It doesn't look to be in the same league for waterproofing and breathability as the Gore C7 Shakedry Stretch jacket (and its other iterations) – but it's not in its £279.99 price range either.
A closer competitor might be the Attacus Cold Weather jacket at £180, but it's too large to be packable and doesn't have the taped seems for waterproofing.
dhb has created a really good jacket here, which I would definitely recommend having in your jersey for those iffy days, or on your shoulders when you're heading out on one of those rain-filled rides that you, like me, might sadistically enjoy...
An excellent packable waterproof race jacket for emergency use or long rides in the rain
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road.cc test report
Make and model: dhb Aeron Lab Ultralight Waterproof Jacket
Size tested: Medium
Tell us what the jacket is for and who it's aimed at. What do the manufacturers say about it? How does that compare to your own feelings about it?
dhb says, "Lightweight, packable and fully protective. With the Aeron LAB Ultralight Waterproof, you can have all three. Fully waterproof yet small enough that you won't notice it in your back pocket: why leave home without it?
The lightest 3 layer waterproof in cycling?
Weighing in at 110g (Men's size medium) this just might be be the most featherweight yet protective jacket on the road. By using a 3 layer fabric, dhb have made no compromise on protection from the elements, whilst also maintaining a weight and packability that you won't notice in your pocket all day. Until you need it of course!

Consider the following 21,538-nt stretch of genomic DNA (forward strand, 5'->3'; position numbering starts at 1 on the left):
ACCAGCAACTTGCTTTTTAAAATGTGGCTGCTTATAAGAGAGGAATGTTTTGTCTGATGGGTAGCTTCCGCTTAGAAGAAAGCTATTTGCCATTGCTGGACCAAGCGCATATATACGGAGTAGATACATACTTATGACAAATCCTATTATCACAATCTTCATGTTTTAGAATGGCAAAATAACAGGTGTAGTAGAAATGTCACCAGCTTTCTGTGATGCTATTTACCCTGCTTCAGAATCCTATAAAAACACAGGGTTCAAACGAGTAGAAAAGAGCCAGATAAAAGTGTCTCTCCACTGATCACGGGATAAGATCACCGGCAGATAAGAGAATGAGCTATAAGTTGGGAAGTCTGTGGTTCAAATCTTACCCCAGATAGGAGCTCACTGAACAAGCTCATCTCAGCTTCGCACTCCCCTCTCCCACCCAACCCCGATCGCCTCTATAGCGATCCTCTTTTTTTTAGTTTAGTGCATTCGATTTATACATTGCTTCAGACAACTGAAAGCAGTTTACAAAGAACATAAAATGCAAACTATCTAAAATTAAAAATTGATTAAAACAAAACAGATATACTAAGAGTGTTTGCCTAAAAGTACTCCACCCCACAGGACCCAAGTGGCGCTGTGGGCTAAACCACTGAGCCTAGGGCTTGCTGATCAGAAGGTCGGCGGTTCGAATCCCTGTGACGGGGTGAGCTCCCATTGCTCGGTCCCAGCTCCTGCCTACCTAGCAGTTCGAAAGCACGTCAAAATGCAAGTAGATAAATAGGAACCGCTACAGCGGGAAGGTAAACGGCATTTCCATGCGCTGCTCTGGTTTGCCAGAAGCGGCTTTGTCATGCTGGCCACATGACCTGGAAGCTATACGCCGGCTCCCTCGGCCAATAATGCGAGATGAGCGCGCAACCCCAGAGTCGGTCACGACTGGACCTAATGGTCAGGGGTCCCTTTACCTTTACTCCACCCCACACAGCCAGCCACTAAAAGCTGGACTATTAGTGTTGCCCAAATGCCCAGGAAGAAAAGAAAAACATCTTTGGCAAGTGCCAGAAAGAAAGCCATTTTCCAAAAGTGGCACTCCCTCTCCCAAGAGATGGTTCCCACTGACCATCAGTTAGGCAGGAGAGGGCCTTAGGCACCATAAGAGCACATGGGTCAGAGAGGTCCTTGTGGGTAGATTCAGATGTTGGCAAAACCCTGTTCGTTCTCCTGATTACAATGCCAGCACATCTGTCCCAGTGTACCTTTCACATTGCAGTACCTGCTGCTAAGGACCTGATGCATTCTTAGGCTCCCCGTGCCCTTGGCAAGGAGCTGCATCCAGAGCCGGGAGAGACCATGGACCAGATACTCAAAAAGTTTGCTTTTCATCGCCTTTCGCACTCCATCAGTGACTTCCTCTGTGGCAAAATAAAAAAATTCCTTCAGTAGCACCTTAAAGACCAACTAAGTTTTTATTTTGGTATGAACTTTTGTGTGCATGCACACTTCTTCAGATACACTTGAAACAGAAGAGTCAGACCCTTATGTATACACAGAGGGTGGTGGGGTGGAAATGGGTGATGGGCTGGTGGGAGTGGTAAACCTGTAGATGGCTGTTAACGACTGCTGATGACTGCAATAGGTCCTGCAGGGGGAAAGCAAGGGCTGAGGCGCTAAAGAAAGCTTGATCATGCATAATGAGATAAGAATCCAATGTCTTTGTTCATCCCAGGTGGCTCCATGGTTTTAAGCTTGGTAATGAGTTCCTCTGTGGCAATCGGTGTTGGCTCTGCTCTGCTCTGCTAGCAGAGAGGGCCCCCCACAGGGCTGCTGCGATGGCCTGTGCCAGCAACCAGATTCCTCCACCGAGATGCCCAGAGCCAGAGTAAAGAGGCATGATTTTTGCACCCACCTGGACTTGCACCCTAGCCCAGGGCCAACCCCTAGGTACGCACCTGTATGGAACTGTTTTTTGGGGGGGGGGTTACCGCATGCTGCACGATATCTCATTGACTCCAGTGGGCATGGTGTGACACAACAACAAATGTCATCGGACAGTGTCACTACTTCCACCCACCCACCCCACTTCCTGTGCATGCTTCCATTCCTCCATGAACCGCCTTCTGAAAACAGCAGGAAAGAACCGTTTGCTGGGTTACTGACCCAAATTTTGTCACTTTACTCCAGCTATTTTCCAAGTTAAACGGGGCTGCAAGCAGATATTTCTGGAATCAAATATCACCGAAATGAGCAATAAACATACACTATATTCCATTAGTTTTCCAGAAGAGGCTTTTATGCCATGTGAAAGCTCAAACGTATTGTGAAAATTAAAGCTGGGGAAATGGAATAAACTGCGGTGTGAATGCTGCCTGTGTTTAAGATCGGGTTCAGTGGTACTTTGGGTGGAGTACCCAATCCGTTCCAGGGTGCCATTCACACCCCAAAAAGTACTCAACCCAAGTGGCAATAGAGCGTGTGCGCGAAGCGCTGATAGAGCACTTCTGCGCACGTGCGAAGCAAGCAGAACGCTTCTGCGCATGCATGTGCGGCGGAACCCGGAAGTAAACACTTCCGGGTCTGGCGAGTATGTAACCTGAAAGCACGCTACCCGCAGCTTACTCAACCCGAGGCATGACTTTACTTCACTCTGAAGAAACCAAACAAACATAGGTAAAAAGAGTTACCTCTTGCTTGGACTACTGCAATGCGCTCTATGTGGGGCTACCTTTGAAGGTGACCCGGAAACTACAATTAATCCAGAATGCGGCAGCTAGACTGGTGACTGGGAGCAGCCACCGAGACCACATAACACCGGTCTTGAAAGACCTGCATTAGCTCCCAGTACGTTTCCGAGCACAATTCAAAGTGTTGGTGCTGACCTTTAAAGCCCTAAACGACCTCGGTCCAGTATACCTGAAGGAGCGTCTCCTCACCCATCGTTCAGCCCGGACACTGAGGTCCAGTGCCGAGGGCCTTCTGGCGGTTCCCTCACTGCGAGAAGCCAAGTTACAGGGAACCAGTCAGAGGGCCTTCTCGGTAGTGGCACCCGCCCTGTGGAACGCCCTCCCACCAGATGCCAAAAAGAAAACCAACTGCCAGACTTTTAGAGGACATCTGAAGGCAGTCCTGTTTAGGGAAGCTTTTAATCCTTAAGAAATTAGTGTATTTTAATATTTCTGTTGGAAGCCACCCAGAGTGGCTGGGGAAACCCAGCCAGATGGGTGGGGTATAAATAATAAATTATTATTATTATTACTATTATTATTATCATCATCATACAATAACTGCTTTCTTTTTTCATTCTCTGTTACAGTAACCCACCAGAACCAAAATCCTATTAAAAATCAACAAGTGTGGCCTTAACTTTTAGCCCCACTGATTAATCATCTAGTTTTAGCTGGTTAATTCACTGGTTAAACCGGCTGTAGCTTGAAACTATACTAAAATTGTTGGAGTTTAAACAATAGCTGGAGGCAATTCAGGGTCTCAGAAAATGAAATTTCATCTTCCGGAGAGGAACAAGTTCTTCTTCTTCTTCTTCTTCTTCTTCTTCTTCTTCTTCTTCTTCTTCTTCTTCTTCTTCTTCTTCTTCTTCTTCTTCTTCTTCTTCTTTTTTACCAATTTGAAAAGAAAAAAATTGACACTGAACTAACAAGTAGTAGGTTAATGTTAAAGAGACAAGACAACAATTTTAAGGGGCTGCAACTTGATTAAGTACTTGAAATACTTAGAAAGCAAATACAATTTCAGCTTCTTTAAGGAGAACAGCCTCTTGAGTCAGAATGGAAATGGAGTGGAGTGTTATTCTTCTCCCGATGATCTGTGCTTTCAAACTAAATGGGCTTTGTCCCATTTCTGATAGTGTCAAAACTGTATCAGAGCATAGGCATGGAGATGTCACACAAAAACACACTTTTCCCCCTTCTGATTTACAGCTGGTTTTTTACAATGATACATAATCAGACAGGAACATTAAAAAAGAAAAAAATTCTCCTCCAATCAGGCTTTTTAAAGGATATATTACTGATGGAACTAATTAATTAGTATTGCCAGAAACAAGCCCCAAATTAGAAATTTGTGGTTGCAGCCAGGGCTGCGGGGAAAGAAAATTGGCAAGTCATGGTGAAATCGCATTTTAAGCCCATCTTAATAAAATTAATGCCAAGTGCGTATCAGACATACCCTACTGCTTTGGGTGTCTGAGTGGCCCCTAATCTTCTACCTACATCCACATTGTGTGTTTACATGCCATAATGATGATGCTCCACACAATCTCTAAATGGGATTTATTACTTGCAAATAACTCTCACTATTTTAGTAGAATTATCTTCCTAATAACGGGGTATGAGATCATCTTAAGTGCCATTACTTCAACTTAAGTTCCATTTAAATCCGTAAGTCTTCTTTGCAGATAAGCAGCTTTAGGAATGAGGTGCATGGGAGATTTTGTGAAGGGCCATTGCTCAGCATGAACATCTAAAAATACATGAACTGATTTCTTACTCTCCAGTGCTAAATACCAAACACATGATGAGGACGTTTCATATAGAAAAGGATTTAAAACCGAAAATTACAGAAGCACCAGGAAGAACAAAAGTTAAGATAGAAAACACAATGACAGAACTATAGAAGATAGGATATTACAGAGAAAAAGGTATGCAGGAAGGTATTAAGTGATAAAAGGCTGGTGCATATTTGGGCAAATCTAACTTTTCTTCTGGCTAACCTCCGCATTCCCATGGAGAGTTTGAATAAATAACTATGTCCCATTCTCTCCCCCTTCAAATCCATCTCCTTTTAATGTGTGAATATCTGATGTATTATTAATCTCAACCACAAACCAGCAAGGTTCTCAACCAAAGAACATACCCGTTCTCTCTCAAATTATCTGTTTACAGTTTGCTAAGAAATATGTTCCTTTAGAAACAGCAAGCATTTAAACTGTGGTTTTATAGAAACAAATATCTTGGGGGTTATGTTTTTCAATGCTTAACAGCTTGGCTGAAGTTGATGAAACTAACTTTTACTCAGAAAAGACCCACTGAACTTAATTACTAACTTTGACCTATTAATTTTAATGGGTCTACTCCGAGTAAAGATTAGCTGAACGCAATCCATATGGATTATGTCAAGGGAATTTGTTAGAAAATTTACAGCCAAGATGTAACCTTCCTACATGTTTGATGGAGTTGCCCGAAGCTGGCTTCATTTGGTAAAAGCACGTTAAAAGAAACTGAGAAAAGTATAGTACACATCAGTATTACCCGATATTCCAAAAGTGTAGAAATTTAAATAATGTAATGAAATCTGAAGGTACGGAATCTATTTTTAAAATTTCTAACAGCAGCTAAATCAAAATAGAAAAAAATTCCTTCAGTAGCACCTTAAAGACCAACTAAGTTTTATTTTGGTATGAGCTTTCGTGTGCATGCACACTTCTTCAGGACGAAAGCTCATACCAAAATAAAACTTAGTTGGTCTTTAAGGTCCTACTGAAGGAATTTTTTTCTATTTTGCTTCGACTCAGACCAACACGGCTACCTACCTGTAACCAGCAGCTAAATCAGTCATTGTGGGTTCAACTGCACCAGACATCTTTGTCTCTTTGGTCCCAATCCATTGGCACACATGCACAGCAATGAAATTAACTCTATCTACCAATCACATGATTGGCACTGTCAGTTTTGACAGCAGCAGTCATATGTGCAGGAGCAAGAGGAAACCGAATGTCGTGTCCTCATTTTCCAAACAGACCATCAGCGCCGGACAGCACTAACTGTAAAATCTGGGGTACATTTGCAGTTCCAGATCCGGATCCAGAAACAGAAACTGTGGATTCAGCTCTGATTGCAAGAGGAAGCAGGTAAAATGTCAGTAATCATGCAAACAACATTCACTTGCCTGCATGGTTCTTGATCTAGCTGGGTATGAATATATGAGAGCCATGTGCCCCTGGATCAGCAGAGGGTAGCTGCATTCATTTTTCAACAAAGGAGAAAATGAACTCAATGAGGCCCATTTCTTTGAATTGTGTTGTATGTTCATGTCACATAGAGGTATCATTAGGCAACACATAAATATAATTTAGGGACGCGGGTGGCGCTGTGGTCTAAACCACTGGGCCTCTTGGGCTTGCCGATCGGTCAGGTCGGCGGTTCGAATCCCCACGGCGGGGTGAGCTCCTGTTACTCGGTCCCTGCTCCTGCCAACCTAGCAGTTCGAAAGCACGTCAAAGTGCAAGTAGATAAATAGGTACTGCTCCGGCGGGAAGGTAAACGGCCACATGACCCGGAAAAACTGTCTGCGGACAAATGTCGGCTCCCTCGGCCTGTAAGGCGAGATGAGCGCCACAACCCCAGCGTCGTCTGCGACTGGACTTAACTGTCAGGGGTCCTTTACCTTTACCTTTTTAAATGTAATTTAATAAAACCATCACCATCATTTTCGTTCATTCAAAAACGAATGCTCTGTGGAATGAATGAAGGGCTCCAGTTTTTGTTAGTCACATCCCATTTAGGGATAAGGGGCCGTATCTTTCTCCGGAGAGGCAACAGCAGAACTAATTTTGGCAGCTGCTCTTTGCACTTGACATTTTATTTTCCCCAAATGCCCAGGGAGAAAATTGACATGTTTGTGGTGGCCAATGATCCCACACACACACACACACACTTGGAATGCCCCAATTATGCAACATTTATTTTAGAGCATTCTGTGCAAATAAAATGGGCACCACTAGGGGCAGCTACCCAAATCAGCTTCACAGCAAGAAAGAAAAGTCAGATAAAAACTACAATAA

Aeron LAB. Engineered in the best laboratory we know: out on the road.
Over two years in the making, the all new Aeron LAB collection combines rigorous real-world testing with the best components available, resulting in a collection tuned to the needs of demanding riders reaching for new levels of performance. Because when you're pushing yourself, you need kit that exceeds your expectations.
Aeron LAB Ultralight: Higher, Faster, Further
Ultralight is for those moments when you don't want to carry more kit uphill than absolutely necessary. By combining lightweight fabrics with minimalist yet robust construction methods, Aeron LAB Ultralight still has all the features you need for a big day out in the mountains, keeping you comfortable on punishing gradients and in testing temperatures.
Combining an ultralight, 3 layer waterproof fabric with taped seams means dhb have built a fully waterproof jacket – something rarely seen at this weight for a such a durable piece of kit. With exceptional breathability (30,000 g/m2-24hr) and waterproof (30,000 mmH2O) ratings, this is a special fabric which works hard to keep you comfortable in foul weather.
3 layer performance
When making lightweight waterproofs, brands tend to strip out layers to shed weight. This leaves the waterproof membrane exposed, limiting durability and longevity. This is not the case with the Aeron LAB Ultralight waterproof. By seeking out a lightweight 3 layer fabric, dhb have made sure the membrane is fully protected, meaning this jacket will stay waterproof for longer. A DWR treatment also adds an extra layer of protection from rain.
Race ready, second skin fit
Waterproof Jackets don't have to flap in the wind. Made for top level road cyclists with a cyclist's physique, Aeron LAB has a close, uncompromising second-skin fit. It's built for riding fast.